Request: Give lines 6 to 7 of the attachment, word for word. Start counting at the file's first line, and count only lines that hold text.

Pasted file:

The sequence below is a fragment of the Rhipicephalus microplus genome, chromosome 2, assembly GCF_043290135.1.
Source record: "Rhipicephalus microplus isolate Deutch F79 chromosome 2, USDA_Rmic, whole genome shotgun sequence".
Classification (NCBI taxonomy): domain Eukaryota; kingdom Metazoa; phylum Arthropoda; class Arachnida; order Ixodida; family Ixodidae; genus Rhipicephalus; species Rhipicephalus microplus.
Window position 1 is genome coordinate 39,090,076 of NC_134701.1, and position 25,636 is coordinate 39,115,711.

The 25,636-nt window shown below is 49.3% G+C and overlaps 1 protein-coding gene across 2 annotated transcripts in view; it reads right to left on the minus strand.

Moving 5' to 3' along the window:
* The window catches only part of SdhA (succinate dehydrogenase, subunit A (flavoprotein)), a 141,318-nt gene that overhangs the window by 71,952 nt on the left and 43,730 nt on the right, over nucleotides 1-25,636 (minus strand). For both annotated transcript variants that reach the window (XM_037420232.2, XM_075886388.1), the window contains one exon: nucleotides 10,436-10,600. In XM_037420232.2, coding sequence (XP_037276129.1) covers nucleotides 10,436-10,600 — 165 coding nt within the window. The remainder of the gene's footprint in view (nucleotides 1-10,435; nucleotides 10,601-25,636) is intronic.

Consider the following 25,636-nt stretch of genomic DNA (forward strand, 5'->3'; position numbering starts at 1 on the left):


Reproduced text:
Moving 5' to 3' along the window:
* The window catches only part of SdhA (succinate dehydrogenase, subunit A (flavoprotein)), a 141,318-nt gene that overhangs the window by 71,952 nt on the left and 43,730 nt on the right, over nucleotides 1-25,636 (minus strand). For both annotated transcript variants that reach the window (XM_037420232.2, XM_075886388.1), the window contains one exon: nucleotides 10,436-10,600. In XM_037420232.2, coding sequence (XP_037276129.1) covers nucleotides 10,436-10,600 — 165 coding nt within the window. The remainder of the gene's footprint in view (nucleotides 1-10,435; nucleotides 10,601-25,636) is intronic.